"It doesn't matter how well trained you are for these incidents, when they actually occur it leaves an emotional scar." While he was super confident during the crisis, Captain de Crespigny re-lived every second of the event as post traumatic stress hit him when he returned to Sydney and it took 4 months before he was able to fly again.

This book seems to have been written as a cathargic response and a pre-emptive description of events ahead of the release of the detailed, but bureaucratic Air Transport Safety Report at the end of 2012.

This is an important book about aircraft safety and the importance of pilot and crew training and teamwork. I hope that the publisher can arrange for the book to be released internationally (it is currently only available in Australia).

17 August 2012

Peter Robinson: In a Dry Season (Inspector Banks Novels)

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Top marks for this acclaimed British police procedural series
Friends had been suggesting for some time that I should read Peter Robinson's Inspector Banks books. I am so glad I did as it introduced me to one of the best British police procedural series around.

Both Detective Chief Inspector Alan Banks and Detective Sergeant Annie Cabbot have run foul of the Yorkshire Police administration and have been posted to police career Siberia by politically sensitive and seemingly inept Chief Constable Jerimiah (Jimmy) Riddle. (Isn't it interesting how many Police Chiefs in detective novels have strange names and are made out to be both politically sensitive and inept.)

As further punishment Riddle assigns DCI Banks and DS Cabbot to work a cold case that the Yorkshire police department considers to be insouluble and somewhat of a joke. A skeleton has been found buried in the ruins of a long abandoned village - Hobbs End - that have emerged at the bottom of a remote reservoir after a long drought.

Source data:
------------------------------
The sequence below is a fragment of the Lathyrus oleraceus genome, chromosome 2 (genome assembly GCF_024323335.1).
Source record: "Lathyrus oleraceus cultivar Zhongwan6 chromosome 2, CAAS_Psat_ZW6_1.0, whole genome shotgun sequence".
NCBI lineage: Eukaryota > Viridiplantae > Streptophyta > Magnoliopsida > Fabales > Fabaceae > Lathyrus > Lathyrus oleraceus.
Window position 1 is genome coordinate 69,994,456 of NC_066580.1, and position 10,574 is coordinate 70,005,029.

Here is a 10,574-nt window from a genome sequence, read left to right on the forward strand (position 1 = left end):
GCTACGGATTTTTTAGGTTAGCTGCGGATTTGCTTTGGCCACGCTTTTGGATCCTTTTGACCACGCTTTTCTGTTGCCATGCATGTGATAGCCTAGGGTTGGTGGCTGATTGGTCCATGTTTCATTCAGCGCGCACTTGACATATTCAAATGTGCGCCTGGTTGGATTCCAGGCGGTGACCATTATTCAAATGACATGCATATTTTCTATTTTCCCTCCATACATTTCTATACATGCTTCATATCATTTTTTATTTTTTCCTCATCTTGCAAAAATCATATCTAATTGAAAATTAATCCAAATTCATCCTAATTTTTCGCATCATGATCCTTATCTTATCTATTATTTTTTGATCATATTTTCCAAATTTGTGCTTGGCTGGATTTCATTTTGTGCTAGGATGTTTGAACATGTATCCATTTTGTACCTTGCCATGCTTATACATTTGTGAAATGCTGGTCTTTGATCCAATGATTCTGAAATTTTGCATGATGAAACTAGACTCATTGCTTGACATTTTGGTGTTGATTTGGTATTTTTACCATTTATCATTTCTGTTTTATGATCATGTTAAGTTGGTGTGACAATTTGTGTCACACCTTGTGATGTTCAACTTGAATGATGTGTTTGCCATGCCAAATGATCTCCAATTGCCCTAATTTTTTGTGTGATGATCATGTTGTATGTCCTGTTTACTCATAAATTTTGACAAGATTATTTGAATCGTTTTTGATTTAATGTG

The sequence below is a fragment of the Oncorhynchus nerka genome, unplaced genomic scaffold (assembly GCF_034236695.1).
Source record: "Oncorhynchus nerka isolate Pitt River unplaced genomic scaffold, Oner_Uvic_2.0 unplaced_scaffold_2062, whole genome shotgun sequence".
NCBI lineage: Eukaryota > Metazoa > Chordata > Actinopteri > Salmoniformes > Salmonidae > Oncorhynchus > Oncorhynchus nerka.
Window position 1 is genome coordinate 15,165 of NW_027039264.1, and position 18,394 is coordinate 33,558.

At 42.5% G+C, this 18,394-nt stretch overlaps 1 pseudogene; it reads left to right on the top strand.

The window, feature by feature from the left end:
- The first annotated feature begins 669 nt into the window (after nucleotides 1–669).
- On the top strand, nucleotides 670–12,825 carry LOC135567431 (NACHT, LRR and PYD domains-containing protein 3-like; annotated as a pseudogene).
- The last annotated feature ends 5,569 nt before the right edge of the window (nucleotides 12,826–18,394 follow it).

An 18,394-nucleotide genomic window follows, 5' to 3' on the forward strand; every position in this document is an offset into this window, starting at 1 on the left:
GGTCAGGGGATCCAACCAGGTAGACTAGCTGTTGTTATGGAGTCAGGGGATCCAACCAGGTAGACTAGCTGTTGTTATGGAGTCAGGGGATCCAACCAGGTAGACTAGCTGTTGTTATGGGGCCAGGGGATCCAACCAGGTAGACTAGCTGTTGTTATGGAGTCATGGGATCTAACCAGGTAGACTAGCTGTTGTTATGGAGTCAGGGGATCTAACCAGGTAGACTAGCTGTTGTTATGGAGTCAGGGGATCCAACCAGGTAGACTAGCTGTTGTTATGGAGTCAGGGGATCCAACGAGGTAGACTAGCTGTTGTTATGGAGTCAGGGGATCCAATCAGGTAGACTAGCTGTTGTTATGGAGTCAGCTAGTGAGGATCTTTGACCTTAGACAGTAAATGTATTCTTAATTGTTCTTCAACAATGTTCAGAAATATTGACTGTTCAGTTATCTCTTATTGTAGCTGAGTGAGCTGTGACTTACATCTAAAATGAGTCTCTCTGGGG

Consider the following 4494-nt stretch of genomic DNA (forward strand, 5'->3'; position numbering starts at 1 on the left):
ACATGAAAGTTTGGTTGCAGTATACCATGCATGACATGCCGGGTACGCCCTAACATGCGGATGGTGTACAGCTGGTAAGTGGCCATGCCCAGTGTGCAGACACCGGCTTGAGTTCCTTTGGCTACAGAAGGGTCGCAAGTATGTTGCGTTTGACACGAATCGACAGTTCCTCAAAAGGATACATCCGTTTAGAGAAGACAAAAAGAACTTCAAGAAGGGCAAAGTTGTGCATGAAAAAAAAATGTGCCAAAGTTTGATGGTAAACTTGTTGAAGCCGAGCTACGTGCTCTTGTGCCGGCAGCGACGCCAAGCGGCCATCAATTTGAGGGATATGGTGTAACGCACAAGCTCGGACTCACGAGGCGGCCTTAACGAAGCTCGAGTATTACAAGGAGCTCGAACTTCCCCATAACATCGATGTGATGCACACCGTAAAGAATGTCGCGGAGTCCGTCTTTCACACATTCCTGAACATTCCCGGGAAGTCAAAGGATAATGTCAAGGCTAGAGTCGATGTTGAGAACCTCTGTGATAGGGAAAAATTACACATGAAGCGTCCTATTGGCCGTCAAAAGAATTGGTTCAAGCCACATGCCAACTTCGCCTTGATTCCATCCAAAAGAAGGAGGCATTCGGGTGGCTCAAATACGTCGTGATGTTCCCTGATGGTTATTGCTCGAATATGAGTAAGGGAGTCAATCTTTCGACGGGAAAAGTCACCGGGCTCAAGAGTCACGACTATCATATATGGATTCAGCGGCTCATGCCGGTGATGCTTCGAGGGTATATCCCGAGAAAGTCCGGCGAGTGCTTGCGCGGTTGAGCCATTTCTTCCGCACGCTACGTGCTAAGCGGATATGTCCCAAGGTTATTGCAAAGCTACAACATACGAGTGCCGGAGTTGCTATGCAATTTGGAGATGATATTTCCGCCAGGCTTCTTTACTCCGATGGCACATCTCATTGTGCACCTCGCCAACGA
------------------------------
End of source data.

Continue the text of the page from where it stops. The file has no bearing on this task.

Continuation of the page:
Through detailed police work Banks and Cabbot quickly discover the identity of the skeleton, and that she was murdered and subsequently stabbed several times around the end of World War II. The story cleverly intermixes the current police investigation with the story of Hobbs End community during the war, from the days of the blitz to the impact of American servicemen from a nearby bomber base on the village.

Banks and Cabbot do a brilliant job in tracking down the story behind the murder by talking to a small number of people who lived in the village who are still alive and finding key information in old and dusty records in England and the US.

Peter Robinson shows great skills in describing the developing relationship between the leading police players and everything about the people of Hobbs End, especially the impact of the US servicemen on the village when most local youth are serving overseas. His love for the Yorkshire Dales shines through brightly and his description of England during the war is accurate and atmospheric.

I enjoyed this well written and deceptively clever detective novel and will certainly be reading more Peter Robinson books in the future.

14 August 2012

David Rollins: War Lord

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War Lord - the best adrenalin filled escapism around
David Rollins has written another page-turning, adrenalin filled thriller in the Vin Cooper series which equals and sometimes surpasses most current top selling military/espionage action thrillers.

Special Agent Vin Cooper is different from other fictional action heros (such as Jack Reacher, Mich Rapp, Oliver Stone etc.).  Whle he is happy to work in a team he achieves most when he acts as "Lone Ranger with no Tonto". He has been scarred, both physically (with serious bullet and knife wounds) but also emotionally with the recent death of Special Agent Anna Masters - "Masters and I had been close - partners and, well partners".

Compared to most other heroes, Vin Cooper is extremely funny, especially when facing life and death situations. Here are some examples:
1. When answering an important multi-choice psychological test Vin answered A to everything, giving him a different personality reading to everyone else.
2. "What are you going to do Cooper?" "Don't know but it never stopped me before."
3. "You don't like following orders, do you Cooper?" "Orders I like fine. It's just stupidity I'm not down with."
4. When faced with disposing of a body from a public toilet - "We have to get rid of him." "He's too big to flush - I tried."